Exodus.io: The Premier Crypto Currency Hot Wallet with Abundance of Capabilities
I performed a case study on the company website for the Exodus.io wallet which has grown in popularity and increased capabilities since I first discovered it in 2017. My goal was to create an in-depth overview of my initial observations on the companies website and focus on key priorities to iterate on the UX Design and User Flow when potential users land on their website. My process from start to finish included performing in-depth initial observations, creating a priorities list, hand-sketching initial wireframes with explanations for UX decisions for each page, mocking up the website, prototyping the mockup, and finally creating a responsive iOS version of the website with notes on how to dynamically scale and best arrange content for various screen sizes and device specific calls to action in their respective contexts.
Role: UX/UI Designer, UX Researcher
Project type: Company Website
Platform: Desktop and Responsive Layout
Project Length: 10 Days
Deliverables: Initial Observations Detailed Notes, Priorities List, Hand Sketches with Reasoning for UX Decisions, High Fidelity Mockups, Clickable Prototype, Responsive Layout, Development Notes
Tools: Pen & Paper, Adobe Photoshop, Adobe XD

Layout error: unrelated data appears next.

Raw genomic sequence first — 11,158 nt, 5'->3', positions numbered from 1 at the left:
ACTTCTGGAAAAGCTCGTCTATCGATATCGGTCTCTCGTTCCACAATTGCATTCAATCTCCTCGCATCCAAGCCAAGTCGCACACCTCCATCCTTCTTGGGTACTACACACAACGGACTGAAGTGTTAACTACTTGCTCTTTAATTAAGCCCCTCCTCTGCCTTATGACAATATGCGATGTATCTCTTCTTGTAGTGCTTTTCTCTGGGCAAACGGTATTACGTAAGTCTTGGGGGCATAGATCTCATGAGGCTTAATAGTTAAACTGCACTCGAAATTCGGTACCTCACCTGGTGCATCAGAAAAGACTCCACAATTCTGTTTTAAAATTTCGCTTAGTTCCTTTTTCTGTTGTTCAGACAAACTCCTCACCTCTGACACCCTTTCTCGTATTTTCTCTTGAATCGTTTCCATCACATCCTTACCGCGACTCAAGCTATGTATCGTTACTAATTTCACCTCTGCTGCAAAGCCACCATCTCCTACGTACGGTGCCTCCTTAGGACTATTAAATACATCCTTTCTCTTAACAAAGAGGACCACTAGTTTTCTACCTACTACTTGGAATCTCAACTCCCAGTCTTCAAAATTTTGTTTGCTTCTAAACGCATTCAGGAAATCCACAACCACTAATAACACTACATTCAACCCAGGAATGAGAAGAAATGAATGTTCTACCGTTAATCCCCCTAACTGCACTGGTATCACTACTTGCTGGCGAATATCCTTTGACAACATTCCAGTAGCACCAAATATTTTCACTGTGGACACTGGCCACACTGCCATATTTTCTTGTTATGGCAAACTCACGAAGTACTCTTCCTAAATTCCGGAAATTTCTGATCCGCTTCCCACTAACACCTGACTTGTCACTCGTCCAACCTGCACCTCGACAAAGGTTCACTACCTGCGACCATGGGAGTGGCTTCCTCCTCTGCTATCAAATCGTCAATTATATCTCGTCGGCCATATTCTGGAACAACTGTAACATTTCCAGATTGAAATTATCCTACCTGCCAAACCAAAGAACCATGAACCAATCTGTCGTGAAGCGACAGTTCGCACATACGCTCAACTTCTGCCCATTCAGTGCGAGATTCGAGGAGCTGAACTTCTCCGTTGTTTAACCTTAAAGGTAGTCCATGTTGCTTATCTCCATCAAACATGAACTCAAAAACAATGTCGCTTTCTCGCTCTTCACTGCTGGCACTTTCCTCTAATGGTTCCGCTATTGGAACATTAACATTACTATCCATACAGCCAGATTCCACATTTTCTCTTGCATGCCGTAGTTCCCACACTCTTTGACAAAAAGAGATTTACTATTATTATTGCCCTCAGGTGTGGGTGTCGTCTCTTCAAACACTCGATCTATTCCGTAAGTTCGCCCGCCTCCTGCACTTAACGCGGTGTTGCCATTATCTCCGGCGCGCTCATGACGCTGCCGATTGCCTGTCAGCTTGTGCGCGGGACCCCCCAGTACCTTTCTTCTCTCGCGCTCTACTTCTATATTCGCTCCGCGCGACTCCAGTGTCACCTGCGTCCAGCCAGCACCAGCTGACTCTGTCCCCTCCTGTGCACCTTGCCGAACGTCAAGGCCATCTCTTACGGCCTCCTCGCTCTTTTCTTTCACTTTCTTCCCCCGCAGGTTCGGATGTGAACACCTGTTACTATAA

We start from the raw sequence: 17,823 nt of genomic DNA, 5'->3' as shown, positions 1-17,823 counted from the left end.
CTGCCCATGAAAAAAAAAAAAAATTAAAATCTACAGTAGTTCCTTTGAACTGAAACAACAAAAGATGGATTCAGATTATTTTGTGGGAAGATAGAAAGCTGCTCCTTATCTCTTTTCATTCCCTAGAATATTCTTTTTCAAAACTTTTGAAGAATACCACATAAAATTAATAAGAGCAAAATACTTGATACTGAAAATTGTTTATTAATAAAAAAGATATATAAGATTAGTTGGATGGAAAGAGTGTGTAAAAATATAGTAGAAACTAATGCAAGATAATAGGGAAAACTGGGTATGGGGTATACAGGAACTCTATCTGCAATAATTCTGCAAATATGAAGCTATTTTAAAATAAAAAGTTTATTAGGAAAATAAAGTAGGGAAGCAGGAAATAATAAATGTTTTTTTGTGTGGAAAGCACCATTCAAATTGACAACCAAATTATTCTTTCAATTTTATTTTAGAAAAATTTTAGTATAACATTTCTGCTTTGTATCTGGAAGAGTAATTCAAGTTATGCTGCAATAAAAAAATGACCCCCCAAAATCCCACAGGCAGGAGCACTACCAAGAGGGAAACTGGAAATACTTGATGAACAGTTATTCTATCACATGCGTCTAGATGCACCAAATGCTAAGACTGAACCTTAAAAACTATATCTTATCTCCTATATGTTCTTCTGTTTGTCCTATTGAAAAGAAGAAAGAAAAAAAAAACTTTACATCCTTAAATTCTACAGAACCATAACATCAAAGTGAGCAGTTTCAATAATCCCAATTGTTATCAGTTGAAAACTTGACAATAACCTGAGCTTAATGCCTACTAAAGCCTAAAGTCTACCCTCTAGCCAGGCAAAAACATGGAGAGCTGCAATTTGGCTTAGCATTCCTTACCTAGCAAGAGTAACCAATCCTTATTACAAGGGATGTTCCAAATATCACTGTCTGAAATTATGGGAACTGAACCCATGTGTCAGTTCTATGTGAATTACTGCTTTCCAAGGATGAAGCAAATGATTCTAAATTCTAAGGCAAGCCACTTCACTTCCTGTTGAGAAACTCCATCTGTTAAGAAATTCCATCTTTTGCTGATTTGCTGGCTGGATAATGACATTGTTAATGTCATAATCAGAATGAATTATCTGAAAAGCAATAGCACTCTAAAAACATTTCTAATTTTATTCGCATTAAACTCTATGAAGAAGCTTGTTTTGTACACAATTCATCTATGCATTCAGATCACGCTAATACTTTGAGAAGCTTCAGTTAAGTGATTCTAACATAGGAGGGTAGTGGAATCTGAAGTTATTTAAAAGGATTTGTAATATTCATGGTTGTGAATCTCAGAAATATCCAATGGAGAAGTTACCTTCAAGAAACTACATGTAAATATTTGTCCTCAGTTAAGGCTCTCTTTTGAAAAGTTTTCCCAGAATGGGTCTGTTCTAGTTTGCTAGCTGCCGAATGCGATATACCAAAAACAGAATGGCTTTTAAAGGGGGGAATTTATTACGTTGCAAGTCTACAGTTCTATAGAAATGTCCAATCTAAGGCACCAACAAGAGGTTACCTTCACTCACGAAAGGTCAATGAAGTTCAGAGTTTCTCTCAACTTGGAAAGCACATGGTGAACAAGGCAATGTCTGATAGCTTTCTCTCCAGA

The first thing I did was thoroughly go through the Exodus website on both desktop and mobile and laid out all of my initial observations with notes on room for improvement. After looking at all of my notes I knew that being able to not only create a fully responsive layout shifting element sizing and positioning would be a huge priority, but actually changing the content itself based on the context of the device potential users were using was going to be a priority. If the main call to action is for potential users to actually download the application whether it’s the Desktop or Mobile version, it was going to be imperative to make the content itself make sense in the context of the respective browser. I.e., for potential users on mobile, focus solely on the mobile application and remove most/all content on the main landing page about the desktop version. After creating this list of notes, I narrowed down a relatively small priorities list that I could work through in the time frame of this project.
Below are my initial hand sketches of the wireframes for the layout I was hoping to achieve in this project. Each section has reasoning for the UX decisions behind the designs.
Given the time frame to complete this project, I wanted to nail the landing page, work on the Mission/Values page, and ensure that the responsive layout was in place. Overall, my goals of achieving greater continuity and consistency in color throughout, arranging in a sensible chronological order the content and information regarding the product, and honing in on contextual content changes for desktop vs. mobile site were achieved. I began thinking about and exploring development options for taking this project to full scale towards the end as well. I wanted to incorporate media queries in React Styled Components to not only make the layout responsive, but make the content itself dynamic to drive call to action conversions for respective desktop vs. mobile applications. Below are the demo walkthroughs of my prototypes for desktop and mobile I was able to create during this period of time.